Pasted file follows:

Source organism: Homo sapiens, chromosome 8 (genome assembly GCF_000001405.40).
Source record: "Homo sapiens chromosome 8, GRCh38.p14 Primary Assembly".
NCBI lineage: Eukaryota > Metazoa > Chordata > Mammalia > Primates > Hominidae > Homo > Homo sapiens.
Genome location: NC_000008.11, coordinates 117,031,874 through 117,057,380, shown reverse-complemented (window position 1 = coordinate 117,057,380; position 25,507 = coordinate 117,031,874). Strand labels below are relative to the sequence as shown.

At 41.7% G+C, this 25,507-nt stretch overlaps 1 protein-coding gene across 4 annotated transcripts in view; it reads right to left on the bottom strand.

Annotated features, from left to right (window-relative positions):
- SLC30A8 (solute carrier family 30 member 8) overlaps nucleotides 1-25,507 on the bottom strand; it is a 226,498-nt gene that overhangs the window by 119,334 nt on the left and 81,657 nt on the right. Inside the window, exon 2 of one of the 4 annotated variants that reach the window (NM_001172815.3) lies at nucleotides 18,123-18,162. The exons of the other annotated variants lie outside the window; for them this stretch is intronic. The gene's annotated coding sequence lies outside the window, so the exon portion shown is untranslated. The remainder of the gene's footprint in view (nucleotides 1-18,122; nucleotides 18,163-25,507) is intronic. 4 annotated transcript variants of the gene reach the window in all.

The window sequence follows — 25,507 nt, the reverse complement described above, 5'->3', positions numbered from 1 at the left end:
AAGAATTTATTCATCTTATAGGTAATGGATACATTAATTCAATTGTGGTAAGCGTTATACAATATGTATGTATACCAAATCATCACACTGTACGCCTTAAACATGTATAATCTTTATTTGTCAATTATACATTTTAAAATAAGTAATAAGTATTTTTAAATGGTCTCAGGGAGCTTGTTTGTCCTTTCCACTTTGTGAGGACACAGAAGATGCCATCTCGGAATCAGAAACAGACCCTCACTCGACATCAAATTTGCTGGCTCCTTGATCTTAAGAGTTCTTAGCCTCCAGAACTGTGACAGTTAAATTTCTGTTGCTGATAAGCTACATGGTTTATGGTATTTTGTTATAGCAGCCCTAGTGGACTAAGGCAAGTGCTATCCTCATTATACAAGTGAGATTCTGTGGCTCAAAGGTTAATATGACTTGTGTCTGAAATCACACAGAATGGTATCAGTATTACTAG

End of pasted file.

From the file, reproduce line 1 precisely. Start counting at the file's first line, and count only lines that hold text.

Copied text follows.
Source organism: Homo sapiens, chromosome 8 (genome assembly GCF_000001405.40).